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Powers Agree To Consult On Sanctions Against Iran

Margaret Beckett (file photo) (epa) October 7, 2006 -- Seeking to defuse the Iranian nuclear crisis, Britain, France, China, Germany, Russia, and the United States have agreed to consult on possible UN sanctions against Iran.

British Foreign Secretary Margaret Beckett, who hosted the talks in London, said on October 6 that the six foreign ministers had agreed "to consult on measures" under Article 41 of the United Nations Charter.

Article 41 authorizes the Security Council to apply economic or diplomatic sanctions to enforce its decisions, but excludes military force.

Incentives Still On Offer

Speaking on behalf of the six powers, Beckett said they were "deeply disappointed" that Tehran is not prepared to suspend its uranium-enrichment activities.

"In Vienna [in June], we said that there are two paths ahead," she said. "We regret that Iran has not yet taken the positive one. We will continue our efforts to find a negotiated solution, and our proposals of June 1 remain on the table."

Beckett was referring to a package of economic incentives offered to Iran by the five permanent members of the UN Security Council plus Germany to convince Tehran to give up its sensitive nuclear work.

In its reply, Iran pointed to some "ambiguities" and rejected suspension of uranium enrichment as a precondition for talks.

U.S. Undersecretary of State for Political Affairs Nicholas Burns said on October 6 that the package will still be on offer if the Islamic republic changes its position.

...But Sanctions Possible

Burns told reporters that the six powers would next week start drafting a Security Council resolution on imposing sanctions on Iran. He said the six powers decided that they will opt for sanctions, adding that "the question is what the extent of the sanctions will be."

The United States has been pushing for sanctions against Iran after Tehran missed a UN Security Council deadline to stop uranium enrichment. Enriched uranium can be used as fuel for civilian nuclear reactors. But it can also be used in the production of nuclear bombs.

Iran says its nuclear program is peaceful, but the West fears Iran is seeking to secretly develop atomic weapons.

Calls For More Dialogue

Russia and China, countries with economic interest in Iran, have so far opposed the use of sanctions against Tehran and have called for diplomacy.

Mahmud Ahmadinejad (epa file photo)

Following the October 6 talks in London, Russia reiterated the need for talks with Iran. Russian Foreign Minister Sergei Lavrov was quoted as saying that countries will hold consultations at the UN Security Council "on additional measures" to incite Iran to accept the June proposal.

Iranian officials have said on many occasions that any possible sanctions would not stop Tehran from enriching uranium.

On October 4, Iranian President Mahmud Ahmadinejad said his country is powerful and won't give in to "one iota" of coercion. However, he said Iran is ready for talks.

"We are in favor of talks, we are in favor of debate, we are in favor of peace and understanding, but in the framework of law, in the framework of justice," Ahmadinejad said.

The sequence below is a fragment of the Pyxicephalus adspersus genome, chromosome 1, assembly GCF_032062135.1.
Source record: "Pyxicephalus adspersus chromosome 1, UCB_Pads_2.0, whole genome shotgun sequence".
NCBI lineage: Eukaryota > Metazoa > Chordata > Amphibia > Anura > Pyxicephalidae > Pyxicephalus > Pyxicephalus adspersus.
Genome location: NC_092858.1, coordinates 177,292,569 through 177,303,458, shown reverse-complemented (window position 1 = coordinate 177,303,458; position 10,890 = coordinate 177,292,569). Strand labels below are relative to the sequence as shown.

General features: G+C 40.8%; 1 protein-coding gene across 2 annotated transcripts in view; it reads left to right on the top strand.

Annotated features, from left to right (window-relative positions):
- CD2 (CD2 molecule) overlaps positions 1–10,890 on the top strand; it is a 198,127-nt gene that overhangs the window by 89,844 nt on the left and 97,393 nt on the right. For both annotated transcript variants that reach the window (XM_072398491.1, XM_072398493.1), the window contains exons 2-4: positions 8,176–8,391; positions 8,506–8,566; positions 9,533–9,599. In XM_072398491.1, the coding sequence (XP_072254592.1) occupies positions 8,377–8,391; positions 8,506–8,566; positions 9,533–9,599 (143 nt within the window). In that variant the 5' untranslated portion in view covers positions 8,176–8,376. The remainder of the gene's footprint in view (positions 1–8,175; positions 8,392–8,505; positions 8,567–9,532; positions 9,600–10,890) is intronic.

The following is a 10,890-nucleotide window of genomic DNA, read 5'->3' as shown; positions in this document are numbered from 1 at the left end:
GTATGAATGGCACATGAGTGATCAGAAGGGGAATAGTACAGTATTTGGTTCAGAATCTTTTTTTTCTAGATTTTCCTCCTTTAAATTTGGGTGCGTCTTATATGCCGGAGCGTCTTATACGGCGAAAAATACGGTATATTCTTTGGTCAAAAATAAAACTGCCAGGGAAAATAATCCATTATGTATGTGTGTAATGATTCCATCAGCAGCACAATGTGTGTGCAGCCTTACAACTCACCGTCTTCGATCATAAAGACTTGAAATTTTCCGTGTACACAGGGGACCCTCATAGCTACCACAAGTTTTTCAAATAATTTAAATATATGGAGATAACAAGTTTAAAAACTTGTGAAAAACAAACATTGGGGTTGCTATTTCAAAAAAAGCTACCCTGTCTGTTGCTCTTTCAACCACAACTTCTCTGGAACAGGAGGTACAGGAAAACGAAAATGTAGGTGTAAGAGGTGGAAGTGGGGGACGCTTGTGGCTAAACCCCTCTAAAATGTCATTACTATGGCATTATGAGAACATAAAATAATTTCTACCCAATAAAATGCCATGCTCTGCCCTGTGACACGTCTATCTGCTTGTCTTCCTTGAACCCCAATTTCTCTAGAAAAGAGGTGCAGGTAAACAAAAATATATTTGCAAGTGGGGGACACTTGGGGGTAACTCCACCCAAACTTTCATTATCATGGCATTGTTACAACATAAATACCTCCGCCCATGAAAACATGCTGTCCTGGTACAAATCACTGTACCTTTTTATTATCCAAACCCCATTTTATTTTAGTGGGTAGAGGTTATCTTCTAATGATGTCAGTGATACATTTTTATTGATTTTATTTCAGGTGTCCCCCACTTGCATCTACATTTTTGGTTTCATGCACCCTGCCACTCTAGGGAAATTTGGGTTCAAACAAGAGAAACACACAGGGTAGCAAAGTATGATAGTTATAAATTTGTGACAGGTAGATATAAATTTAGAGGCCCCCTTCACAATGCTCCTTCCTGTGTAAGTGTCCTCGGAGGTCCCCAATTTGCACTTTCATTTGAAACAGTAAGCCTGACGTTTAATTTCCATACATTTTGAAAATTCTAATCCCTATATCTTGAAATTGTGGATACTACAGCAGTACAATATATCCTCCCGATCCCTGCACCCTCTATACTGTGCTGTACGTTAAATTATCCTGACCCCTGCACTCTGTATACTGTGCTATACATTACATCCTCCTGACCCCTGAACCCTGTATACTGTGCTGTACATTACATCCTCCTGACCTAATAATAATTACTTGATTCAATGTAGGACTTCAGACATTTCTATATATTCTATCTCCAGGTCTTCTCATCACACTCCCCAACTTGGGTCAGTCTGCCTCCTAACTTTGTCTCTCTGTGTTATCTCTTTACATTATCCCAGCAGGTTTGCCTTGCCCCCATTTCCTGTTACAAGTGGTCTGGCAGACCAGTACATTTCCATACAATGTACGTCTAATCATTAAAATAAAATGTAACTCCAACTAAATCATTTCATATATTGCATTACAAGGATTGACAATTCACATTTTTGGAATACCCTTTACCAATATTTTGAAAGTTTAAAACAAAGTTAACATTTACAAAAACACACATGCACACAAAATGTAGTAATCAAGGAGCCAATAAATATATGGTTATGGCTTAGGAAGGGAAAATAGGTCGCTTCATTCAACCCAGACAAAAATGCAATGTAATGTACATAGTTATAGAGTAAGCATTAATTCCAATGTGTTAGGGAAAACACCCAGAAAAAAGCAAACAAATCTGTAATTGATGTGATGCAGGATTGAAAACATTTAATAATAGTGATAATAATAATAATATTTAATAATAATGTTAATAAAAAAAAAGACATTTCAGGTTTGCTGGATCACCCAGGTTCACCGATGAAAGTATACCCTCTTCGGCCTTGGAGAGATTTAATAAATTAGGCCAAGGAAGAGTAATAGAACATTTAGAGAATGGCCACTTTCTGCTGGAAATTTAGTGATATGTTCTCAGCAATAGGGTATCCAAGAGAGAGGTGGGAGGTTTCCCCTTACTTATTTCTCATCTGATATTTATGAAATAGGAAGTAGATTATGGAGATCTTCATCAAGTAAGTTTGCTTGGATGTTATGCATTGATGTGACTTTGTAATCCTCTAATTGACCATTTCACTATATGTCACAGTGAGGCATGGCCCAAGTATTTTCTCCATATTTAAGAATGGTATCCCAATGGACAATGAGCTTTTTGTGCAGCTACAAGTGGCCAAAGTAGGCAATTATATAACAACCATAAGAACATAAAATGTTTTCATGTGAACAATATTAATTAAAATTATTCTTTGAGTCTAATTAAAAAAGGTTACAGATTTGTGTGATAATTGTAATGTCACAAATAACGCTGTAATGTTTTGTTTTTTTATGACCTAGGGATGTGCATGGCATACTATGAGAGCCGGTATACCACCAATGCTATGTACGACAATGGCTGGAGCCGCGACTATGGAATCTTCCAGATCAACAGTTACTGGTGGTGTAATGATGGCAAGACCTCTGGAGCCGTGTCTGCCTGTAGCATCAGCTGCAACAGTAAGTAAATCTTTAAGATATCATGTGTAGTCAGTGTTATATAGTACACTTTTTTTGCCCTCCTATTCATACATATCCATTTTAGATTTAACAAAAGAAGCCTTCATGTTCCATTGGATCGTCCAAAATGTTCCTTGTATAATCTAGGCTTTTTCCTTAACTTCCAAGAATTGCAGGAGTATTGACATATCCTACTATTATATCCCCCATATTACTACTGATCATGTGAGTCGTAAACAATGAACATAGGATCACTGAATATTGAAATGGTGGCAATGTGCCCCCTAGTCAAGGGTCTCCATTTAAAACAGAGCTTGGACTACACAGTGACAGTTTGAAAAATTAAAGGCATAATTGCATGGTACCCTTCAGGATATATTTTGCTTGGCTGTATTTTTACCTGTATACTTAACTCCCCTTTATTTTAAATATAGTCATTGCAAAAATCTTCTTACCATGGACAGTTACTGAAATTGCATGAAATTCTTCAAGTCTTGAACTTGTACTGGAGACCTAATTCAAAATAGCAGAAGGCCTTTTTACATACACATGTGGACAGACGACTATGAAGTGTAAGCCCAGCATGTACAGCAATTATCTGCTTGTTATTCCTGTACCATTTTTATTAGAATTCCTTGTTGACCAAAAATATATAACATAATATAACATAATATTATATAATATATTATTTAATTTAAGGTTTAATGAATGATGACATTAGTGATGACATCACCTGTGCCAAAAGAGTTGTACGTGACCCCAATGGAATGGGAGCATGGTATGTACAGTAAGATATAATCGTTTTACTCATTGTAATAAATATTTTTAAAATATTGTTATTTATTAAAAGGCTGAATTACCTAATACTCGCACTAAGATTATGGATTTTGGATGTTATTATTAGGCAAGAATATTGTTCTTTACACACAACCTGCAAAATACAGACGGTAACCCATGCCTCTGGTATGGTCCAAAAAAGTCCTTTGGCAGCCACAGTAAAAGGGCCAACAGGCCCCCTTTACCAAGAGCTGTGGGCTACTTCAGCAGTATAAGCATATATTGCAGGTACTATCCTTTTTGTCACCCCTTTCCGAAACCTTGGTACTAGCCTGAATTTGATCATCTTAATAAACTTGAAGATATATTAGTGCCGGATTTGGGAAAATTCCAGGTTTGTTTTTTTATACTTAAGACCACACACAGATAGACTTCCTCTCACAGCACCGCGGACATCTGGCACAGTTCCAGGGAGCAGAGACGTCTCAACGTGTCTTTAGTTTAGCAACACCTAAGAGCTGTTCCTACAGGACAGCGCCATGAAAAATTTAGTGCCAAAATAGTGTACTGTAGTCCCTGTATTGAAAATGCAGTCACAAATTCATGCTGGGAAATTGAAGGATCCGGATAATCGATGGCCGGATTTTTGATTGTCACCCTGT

On October 5, EU foreign-policy chief Javier Solana said that the door to dialogue should stay open.

Meanwhile a senior U.S. official was quoted by agencies as saying that the six major powers would begin discussing imposing "graduated sanctions" against Iran, starting with measures aimed at restricting its nuclear industry.

The unnamed official said representatives of the six countries would be in touch next week to take the issue to the UN.

What Would Sanctions Mean?

What Would Sanctions Mean?

Economic sanctions could further undermine Iran's already shaky economy (Fars)

MOVING TOWARD SANCTIONS: If the United Nations Security Council imposes sanctions on Iran, domestic support for Iranian President Mahmud Ahmadinejad will wane, according to ALEX VATANKA, Eurasia editor for Jane's Information Group.
Vatanka told a February 24 RFE/RL briefing that "economic sanctions will hurt the average Iranian" and, consequently, many "will blame the ruling clerics" for making life difficult and "impairing the country's long term development."
Vatanka said sanctions would be a serious challenge to the Iranian government. If harsh economic sanctions were imposed, Iran's poorest population will be hurt the hardest -- and might react "as they did in the 1970s and protest in the streets." Sanctions on travel, Vatanka said, would hurt a many Iranians because "Iran is a nation of small traders" who depend on the ability to travel to earn an income. According to Vatanka, unemployment in Iran is estimated at 30 percent, "so small trading is essential to survival." Although current U.S. sanctions "haven't worked," he said, "Iranians fear an oil embargo." He stressed that "oil revenues are a major part of the economy, so it is critical to look at this sector."
Should negotiations with the European Union and the UN fail, Vatanka believes that Iran would follow a "North Korea model," since Ahmadinejad's base of support among the "Islamist militias" has been "urging withdrawal from the NPT [Nuclear Non-Proliferation Treaty]." The Iranian government's "tactic" so far, Vatanka said, is governed by the belief that "by shouting the loudest, you'll get concessions [from the West]."


Listen to the complete panel discussion (about 60 minutes):
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THE COMPLETE STORY: RFE/RL's coverage of the controversy surrounding Iran's nuclear program.


An annotated timeline of Iran's nuclear program.